Running Spark on Dataproc and loading to BigQuery using Apache Airflow

Manan Kshatriya
Oct 1 · 3 min read

Apache Airflow is an popular open-source orchestration tool having lots of connectors to popular services and all major clouds. This blog post showcases an airflow pipeline which automates the flow from incoming data to Google Cloud Storage, Dataproc cluster administration, running spark jobs and finally loading the output of spark jobs to Google BigQuery.

Arch diagram

So let’s get started!

You can find the entire python file here. In this blog post, I’ll go through each component.

GCS Prefix check

def dynamic_date(date_offset):
''' subtracts date_offset from execution_date and returns a tuple'''
date_config = "{{ (execution_date - macros.timedelta(days="+str(date_offset)+")).strftime(\"%d\") }}"
month_config = "{{ (execution_date - macros.timedelta(days="+str(date_offset)+")).strftime(\"%m\") }}"
year_config = "{{ (execution_date - macros.timedelta(days="+str(date_offset)+")).strftime(\"%Y\") }}"
return {"date":date_config,"month":month_config,"year":year_config}def gcs_prefix_check(date_offset):
''' returns string in format YYYY/MM/DD emulating sample directory structure in GCS'''
date_dict = dynamic_date(date_offset)
return date_dict["year"]+"/"+date_dict["month"]+"/"+date_dict["date"]
gcs_prefix_check = GoogleCloudStoragePrefixSensor(
) # GoogleCloudStoragePrefixSensor checks GCS for the existence of any BLOB which matches operator's prefix

Sensors in Airflow are operators which usually wait for a certain entity or certain period of time. Few available sensors are TimeDeltaSensor, file, database row, S3 key, Hive partition etc. Our requirement was that the flow should initialize as soon as the raw data is ready in GCS (uploaded by say x provider). Here I have used GCS Prefix Sensor which makes a synchronous call to GCS and checks if there is any BLOB whose URI matches with specified prefix. If yes, the task state becomes success else it waits for certain period of time before rechecking. dynamic_date_ and gcs_prefix_check are helper functions which builds prefix dynamically. dynamic_date function can be used if there is a lag between data arrival and data processing date.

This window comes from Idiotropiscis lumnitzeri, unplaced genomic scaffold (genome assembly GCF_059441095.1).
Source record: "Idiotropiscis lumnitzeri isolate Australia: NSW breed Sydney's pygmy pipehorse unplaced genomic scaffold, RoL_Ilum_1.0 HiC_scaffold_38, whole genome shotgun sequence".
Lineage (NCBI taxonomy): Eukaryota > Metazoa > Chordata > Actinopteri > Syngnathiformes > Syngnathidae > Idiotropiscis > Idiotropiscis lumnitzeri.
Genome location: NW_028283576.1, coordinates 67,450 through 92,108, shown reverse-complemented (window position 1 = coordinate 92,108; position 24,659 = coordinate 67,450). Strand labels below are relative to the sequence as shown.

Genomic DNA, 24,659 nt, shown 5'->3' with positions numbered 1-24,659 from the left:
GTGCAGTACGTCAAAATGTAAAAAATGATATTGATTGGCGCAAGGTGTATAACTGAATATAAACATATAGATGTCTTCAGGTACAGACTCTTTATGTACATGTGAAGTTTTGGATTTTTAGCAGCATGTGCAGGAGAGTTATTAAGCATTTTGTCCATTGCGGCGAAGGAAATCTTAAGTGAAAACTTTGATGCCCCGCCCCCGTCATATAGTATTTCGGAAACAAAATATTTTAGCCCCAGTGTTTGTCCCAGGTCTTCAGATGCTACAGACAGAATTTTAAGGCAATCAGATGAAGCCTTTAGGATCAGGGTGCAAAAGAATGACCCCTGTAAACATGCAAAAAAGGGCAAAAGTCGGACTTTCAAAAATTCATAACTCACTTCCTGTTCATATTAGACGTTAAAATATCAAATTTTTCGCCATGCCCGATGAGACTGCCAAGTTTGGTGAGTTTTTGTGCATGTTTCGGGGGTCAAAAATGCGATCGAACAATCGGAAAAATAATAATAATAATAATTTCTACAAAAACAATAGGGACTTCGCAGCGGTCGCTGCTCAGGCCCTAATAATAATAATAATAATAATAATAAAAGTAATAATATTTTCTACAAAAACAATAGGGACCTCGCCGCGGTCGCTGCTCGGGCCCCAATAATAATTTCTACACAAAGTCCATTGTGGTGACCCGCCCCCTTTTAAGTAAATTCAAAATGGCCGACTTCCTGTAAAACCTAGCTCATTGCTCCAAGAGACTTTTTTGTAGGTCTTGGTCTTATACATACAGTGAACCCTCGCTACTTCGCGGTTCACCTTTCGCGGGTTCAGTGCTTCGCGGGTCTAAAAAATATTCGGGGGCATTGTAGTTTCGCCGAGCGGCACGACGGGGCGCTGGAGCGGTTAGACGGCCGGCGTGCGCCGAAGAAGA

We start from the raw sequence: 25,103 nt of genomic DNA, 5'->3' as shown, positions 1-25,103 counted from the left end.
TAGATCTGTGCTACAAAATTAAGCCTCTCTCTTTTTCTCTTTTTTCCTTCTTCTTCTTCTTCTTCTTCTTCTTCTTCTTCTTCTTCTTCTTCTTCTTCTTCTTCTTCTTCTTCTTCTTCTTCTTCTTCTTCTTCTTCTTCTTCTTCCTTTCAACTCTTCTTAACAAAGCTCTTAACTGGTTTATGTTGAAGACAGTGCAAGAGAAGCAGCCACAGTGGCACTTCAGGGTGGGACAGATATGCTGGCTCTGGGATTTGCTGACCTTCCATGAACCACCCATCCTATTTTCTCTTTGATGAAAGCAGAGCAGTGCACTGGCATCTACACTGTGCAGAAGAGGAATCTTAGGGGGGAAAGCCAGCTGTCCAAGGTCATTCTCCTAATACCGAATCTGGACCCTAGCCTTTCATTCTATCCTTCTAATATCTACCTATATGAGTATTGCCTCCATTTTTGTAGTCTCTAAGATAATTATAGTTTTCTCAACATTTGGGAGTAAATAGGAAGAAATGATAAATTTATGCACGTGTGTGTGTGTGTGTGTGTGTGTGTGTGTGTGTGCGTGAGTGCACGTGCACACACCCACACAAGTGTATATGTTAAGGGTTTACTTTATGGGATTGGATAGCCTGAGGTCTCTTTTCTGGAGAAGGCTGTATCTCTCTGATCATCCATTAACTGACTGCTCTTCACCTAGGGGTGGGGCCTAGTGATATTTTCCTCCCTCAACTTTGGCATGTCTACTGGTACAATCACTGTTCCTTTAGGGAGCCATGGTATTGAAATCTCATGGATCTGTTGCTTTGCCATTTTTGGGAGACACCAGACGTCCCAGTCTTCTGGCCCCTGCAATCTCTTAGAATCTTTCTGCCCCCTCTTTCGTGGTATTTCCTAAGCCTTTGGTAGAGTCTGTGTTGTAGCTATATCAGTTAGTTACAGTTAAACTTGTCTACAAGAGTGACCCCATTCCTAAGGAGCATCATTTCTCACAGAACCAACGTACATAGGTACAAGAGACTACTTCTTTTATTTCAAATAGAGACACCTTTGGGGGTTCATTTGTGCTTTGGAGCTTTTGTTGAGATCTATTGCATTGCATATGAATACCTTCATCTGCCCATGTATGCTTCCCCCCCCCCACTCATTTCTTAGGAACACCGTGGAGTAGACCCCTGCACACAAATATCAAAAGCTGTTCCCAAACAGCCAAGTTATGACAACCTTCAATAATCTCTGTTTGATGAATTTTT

Start and Stop Dataproc Cluster

start_cluster_example = DataprocClusterCreateOperator(
cluster_name=’example-{{ ds }}’,
project_id= “your-project-id”,
storage_bucket = “dataproc-example-staging”,
labels = {‘product’ : ‘sample-label’},
service_account_scopes = [‘’],
properties={“yarn:yarn.nodemanager.resource.memory-mb” : 15360,”yarn:yarn.scheduler.maximum-allocation-mb" : 15360},
retries= 1,
) #starts a dataproc clusterstop_cluster_example = DataprocClusterDeleteOperator(
cluster_name=’example-{{ ds }}’,
) #stops a running dataproc cluster

Dataproc cluster create operator is yet another way of creating cluster and makes the same ReST call behind the scenes as a gcloud dataproc cluster create command or GCP Console. Stop cluster takes existing cluster’s name and deletes the cluster. Airflow uses Jinja templating and parses `` as execution date in YYYYMMDD format wherever used, so we can create cluster names based on when it was created and what data it is processing to have a better management and insight.

Please note that all the parameters available in gcloud command / Console might not be available in Airflow Dataproc operators like adding local-ssds to your cluster during creation. In that case you are better off generating your gcloud dataproc cluster create command and wrapping it with BashOperator in Airflow.

Running Spark job

} # Dict mentioning Spark job's properties
DATAPROC_SPARK_JARS = ['gs://example-bucket/runnableJars/example-jar.jar']date_tuple = dynamic_date(3) # Suppose we are processing 3 days ago's data - mimics a lag in arrival and processing of datarun_spark_job = DataProcSparkOperator(
task_id ='example-spark-job',
cluster_name='example-{{ ds }}',
main_class = '[Path-to-Main-Class]',

You can make a separate dictionary to mention the spark job’s properties for readability. Dataproc spark operator makes a synchronous call and submits the spark job. The final step is to append the results of spark job to Google Bigquery for further analysis and querying.

load_to_bq = GoogleCloudStorageToBigQueryOperator(
bucket = “example-bucket”,
source_objects = [“gs://example-sink-bucket/dir1/year=”+date_tuple[‘year’]+”/month=”+date_tuple[‘month’]+”/day=”+date_tuple[‘date’]+”/*.parquet”],
destination_project_dataset_table = ‘project-id.dataset.table’,
source_format = ‘PARQUET’,
write_disposition = ‘WRITE_APPEND’,
) # Takes a list of GCS URIs and loads it to Bigquerygcs_prefix_check >> start_cluster_example >> run_spark_job >> stop_cluster_example >> load_to_bq

You can checkout the full code here and more airflow scripts on my repo.



Originally published at on October 1, 2019.

Manan Kshatriya

Written by

Cloud Data Engineer at Searce Inc. | Dhirubhai Ambani Institute graduate

Searce Engineering

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